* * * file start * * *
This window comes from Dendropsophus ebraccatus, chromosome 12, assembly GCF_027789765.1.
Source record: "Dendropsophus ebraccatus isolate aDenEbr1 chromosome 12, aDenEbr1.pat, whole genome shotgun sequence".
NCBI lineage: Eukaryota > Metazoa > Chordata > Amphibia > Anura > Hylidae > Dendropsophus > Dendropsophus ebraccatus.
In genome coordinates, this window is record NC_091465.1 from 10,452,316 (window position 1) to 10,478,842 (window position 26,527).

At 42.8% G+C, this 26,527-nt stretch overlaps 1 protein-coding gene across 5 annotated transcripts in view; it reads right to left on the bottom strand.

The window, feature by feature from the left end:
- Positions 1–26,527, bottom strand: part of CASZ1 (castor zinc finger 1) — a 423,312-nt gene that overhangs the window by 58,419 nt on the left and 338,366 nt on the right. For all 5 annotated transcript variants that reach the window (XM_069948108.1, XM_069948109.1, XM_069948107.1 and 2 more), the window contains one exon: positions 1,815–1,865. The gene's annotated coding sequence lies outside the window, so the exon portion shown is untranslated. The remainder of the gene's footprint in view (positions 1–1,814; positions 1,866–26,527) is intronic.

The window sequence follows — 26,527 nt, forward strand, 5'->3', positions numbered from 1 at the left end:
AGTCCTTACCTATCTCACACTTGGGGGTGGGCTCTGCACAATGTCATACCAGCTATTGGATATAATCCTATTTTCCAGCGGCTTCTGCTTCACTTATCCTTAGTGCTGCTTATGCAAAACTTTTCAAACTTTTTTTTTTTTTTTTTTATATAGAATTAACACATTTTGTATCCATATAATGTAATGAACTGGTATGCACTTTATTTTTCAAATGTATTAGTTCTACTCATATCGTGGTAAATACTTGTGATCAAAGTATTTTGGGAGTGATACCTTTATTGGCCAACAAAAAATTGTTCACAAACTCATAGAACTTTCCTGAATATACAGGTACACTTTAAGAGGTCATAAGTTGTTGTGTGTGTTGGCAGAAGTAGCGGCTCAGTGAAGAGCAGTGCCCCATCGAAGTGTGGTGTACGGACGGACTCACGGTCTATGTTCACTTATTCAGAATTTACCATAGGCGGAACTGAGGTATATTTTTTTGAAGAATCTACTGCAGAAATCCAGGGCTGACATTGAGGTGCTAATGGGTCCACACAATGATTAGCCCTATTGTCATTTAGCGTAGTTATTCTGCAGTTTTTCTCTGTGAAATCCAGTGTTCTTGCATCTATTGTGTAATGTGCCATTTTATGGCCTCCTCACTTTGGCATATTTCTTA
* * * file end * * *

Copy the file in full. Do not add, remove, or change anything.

This window comes from Dendropsophus ebraccatus, chromosome 12, assembly GCF_027789765.1.
Source record: "Dendropsophus ebraccatus isolate aDenEbr1 chromosome 12, aDenEbr1.pat, whole genome shotgun sequence".
NCBI lineage: Eukaryota > Metazoa > Chordata > Amphibia > Anura > Hylidae > Dendropsophus > Dendropsophus ebraccatus.
In genome coordinates, this window is record NC_091465.1 from 10,452,316 (window position 1) to 10,478,842 (window position 26,527).

At 42.8% G+C, this 26,527-nt stretch overlaps 1 protein-coding gene across 5 annotated transcripts in view; it reads right to left on the bottom strand.

The window, feature by feature from the left end:
- Positions 1–26,527, bottom strand: part of CASZ1 (castor zinc finger 1) — a 423,312-nt gene that overhangs the window by 58,419 nt on the left and 338,366 nt on the right. For all 5 annotated transcript variants that reach the window (XM_069948108.1, XM_069948109.1, XM_069948107.1 and 2 more), the window contains one exon: positions 1,815–1,865. The gene's annotated coding sequence lies outside the window, so the exon portion shown is untranslated. The remainder of the gene's footprint in view (positions 1–1,814; positions 1,866–26,527) is intronic.

The window sequence follows — 26,527 nt, forward strand, 5'->3', positions numbered from 1 at the left end:
AGTCCTTACCTATCTCACACTTGGGGGTGGGCTCTGCACAATGTCATACCAGCTATTGGATATAATCCTATTTTCCAGCGGCTTCTGCTTCACTTATCCTTAGTGCTGCTTATGCAAAACTTTTCAAACTTTTTTTTTTTTTTTTTTATATAGAATTAACACATTTTGTATCCATATAATGTAATGAACTGGTATGCACTTTATTTTTCAAATGTATTAGTTCTACTCATATCGTGGTAAATACTTGTGATCAAAGTATTTTGGGAGTGATACCTTTATTGGCCAACAAAAAATTGTTCACAAACTCATAGAACTTTCCTGAATATACAGGTACACTTTAAGAGGTCATAAGTTGTTGTGTGTGTTGGCAGAAGTAGCGGCTCAGTGAAGAGCAGTGCCCCATCGAAGTGTGGTGTACGGACGGACTCACGGTCTATGTTCACTTATTCAGAATTTACCATAGGCGGAACTGAGGTATATTTTTTTGAAGAATCTACTGCAGAAATCCAGGGCTGACATTGAGGTGCTAATGGGTCCACACAATGATTAGCCCTATTGTCATTTAGCGTAGTTATTCTGCAGTTTTTCTCTGTGAAATCCAGTGTTCTTGCATCTATTGTGTAATGTGCCATTTTATGGCCTCCTCACTTTGGCATATTTCTTA